by Randall P. Whatley
The answer to the headline question is both “important" and "unimportant."
Search engines are important to your Internet marketing plan because according to a recent study by Georgia Institute of Technology, 85% of all Web site traffic originates from a search engine or directory. Juniper Research confirms this study with a finding that shows 70% of all online buys originate from a search engine or directory.
Web site owners should spend as much time on optimizing their sites for search engines and directories, if not more, as they spent on the initial design and copy for the site. Otherwise, no matter how great your Web site is, most Internet searchers will never find your site. When teaching a seminar called How to make your Web site Make Money, I provide the following analogy for an unoptimized Web site.
"Your friends would be impressed if you buy a new Rolls Royce. However, if you don't have a drop of gas in the tank, and there's no air in the tires, you won’t be able to take them for a ride, and they will be much less impressed.”
An unoptimized Web site is like a car without fuel in the gas tank or air in the tires. It is dependent on traffic that you drive to it by means other than search engines and directories.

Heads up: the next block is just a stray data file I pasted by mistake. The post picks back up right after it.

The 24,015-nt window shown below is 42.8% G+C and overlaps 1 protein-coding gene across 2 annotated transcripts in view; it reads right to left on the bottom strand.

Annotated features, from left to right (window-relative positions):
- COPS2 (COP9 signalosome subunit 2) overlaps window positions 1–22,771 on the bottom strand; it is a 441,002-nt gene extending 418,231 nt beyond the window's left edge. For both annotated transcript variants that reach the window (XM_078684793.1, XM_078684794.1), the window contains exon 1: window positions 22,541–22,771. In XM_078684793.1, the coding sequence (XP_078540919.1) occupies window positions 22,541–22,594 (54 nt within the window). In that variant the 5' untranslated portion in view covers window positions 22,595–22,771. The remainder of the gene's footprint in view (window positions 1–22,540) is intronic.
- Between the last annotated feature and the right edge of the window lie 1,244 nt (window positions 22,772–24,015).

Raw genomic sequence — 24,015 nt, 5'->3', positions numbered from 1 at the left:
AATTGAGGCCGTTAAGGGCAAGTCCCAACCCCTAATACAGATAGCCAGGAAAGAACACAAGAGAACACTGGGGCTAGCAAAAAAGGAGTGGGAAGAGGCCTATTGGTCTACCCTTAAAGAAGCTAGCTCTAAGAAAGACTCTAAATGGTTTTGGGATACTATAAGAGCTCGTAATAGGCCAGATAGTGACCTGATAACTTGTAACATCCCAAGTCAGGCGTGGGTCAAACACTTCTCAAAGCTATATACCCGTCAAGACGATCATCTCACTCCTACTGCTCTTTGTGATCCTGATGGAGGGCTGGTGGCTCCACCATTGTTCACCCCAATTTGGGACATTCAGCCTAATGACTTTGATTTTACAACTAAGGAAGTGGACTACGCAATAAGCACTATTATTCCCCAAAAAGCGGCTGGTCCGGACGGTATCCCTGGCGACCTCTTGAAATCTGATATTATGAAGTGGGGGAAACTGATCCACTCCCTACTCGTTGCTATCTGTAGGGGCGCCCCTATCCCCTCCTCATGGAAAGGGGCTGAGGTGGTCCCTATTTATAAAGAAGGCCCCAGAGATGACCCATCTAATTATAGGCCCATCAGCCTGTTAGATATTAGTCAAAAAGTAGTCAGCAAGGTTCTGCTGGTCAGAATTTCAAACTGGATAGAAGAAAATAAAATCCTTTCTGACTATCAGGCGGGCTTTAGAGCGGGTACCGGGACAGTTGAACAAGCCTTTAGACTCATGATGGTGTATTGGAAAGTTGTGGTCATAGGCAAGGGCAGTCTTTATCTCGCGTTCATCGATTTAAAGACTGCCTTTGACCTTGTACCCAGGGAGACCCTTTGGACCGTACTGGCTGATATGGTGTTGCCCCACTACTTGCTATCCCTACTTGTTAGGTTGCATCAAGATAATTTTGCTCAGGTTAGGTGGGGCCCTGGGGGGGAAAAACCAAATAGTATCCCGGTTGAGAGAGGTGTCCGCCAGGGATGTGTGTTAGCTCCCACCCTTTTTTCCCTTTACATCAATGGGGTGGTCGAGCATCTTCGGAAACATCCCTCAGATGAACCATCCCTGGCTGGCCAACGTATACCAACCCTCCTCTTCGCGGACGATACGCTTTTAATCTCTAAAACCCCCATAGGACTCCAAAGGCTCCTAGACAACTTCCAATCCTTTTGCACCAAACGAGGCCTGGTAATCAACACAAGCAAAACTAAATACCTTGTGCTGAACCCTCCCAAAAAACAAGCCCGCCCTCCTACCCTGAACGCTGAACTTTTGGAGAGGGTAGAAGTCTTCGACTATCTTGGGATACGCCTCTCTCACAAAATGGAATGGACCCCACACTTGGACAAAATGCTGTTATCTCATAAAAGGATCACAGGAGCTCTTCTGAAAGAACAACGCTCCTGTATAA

Recently, many previous disciples of search engine optimization have lost confidence in search engines. This change of heart was brought about because in fall 2003, Google reindexed its listing with the now infamous "Florida Updates," and many Web sites with high page ranking lost positioning. For those sites affected, traffic and commerce plunged.
This and similar happenings are why I can also argue that search engines should not be important to your marketing plan. Reindexing is a constant part of the search engine and directory listing process. No matter how well your site is optimized today, search engines regularly change their indexing algorithms. Your Web site cannot afford to be dependent on a search engine robot’s programming. You must aggressively push traffic to your Web site with other means. For some ideas on how to do this, read How to promote your Web site with Off-line Promotion.
Assuming you have a fully optimized Web site, what should your approach be to search engines and directories?
First, remember that it is not the search engine's responsibility to deliver visitors to your Web site. Instead, a search engine tries to provide searchers with the best possible response to their query.
When you build and update your Web site, think about the content from the perspective of your visitor. What information are your visitors seeking? Do you provide this information on your Web site? Are you also providing the search engines and directories with the information they need to index your information properly?
Every Web site owner’s favorite new business lead is the one that comes directly from search engines and directories at no cost. However, people over whom you have no control manage search engines and the computer programs that run them. Besides, your tech savvy competitors are making the same smart moves as you to keep their Web sites optimized. No matter what you do, there will be certain keywords and terms, especially broad keywords and terms, that will not hold first page ranking on the major search engines. When this occurs, you need to set up a “pay-per-click” strategy for those keywords and terms.